Kenya Broadcasting Corporation (KBC) staff strike began this morning, disrupting normal programming at the state-broadcaster and setting it up for huge losses in advertising.
Radio and TV employees pushing for better pay are currently holding street demonstrations in Nairobi and have presented a petition to Parliament. They had earlier held a picket at Broadcasting House. The petition was handed to MPs Bonny Khalwale, Isaac Ruto, Johnstone Muthama and Charles Kilonzo.
Mr Charles Kilonzo, who is the MP for Yatta, said they would petition the Speaker of the National Assembly Kenneth Marende to freeze live transmission fees paid to KBC until the staff salaries issue is resolved. Morning shift employees stopped working at 8am and joined their colleagues in the strike.
The company has deployed GSU officers at its premises to maintain order as it emerged that the strikers had planned to block board members from attending a meeting to address the crisis. The strike, initially set for February 23, was postponed to 29th to give time to management and the ministry of Information to come up with a plan to raise salaries after mediation by Information and Communication PS Dr Bitange Ndemo failed.
Early morning, the station’s TV channel broadcast documentaries then later shifted to live KCSE proceedings while radio stations are playing music. Systems were operated by a skeleton staff, which included top management. The company’s board is currently in a meeting at Broadcasting House to find a solution as the industrial action, said a source, which said the strike would continue until the staff demands are met.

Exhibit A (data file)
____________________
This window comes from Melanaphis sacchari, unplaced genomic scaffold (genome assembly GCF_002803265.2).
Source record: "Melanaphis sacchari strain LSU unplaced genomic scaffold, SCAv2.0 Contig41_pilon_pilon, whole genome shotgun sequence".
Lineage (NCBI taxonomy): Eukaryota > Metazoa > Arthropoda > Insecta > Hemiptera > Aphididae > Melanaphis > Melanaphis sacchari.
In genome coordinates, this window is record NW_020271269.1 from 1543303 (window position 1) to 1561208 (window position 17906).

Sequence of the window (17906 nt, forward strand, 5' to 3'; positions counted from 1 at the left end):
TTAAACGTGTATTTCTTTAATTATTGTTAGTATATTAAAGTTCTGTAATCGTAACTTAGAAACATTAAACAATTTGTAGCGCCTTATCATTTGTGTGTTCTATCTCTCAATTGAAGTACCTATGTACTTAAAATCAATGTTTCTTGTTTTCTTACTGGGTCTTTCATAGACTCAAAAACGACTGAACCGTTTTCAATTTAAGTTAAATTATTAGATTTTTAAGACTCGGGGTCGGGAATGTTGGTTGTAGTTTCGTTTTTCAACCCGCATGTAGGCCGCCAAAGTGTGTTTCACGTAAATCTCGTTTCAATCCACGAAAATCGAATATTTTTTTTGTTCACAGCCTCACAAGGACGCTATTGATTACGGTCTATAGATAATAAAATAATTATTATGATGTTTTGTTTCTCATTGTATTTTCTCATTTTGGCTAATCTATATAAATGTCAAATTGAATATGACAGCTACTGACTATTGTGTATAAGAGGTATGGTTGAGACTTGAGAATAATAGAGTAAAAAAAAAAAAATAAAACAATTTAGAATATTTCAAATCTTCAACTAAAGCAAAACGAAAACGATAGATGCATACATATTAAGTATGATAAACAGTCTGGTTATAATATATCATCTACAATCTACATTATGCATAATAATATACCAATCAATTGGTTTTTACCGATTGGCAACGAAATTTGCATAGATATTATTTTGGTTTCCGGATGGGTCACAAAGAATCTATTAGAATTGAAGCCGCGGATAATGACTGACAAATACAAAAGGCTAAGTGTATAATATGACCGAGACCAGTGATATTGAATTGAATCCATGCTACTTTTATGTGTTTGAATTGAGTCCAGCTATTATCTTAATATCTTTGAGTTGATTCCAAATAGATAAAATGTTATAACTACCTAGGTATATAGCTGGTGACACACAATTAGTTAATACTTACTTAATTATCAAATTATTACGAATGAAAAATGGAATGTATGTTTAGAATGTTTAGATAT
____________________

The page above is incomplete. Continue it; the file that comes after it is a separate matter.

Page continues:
They want better pay in line with job grades and modern working equipment. KBC Managing Director Waithaka Waihenya was quoted by the BBC saying that the strike is illegal because the corporation and the Ministry of Labour have not received a 21-day notice, but an employee representative says the notice was issued long time ago.
Yesterday, MP Kilonzo sought for answers from the Ministry of Information and the KBC’s salaries issue will be discussed today afternoon in Parliament, with the minister in charge Samuel Poghisio giving a ministerial statement. The strikers are mainly demanding to be paid more than Ksh360 million of salaries and allowances held in arrears for promotions they were given but have never been reflected in the payroll.
In addition, they are demanding the corporation to hire hundreds of casuals exploited for years disregarding relevant labour laws. They are also demanding the management to rescind disciplinary measures slapped against employees, including veteran sports editor Elyna Sifuna Shiveka and her colleague Milton Nyakundi, who were maliciously transferred to Kisumu in the initial intimidation escapades.
Information Ministry PS Bitange Ndemo is in India for an official function, but he is expected on Thursday.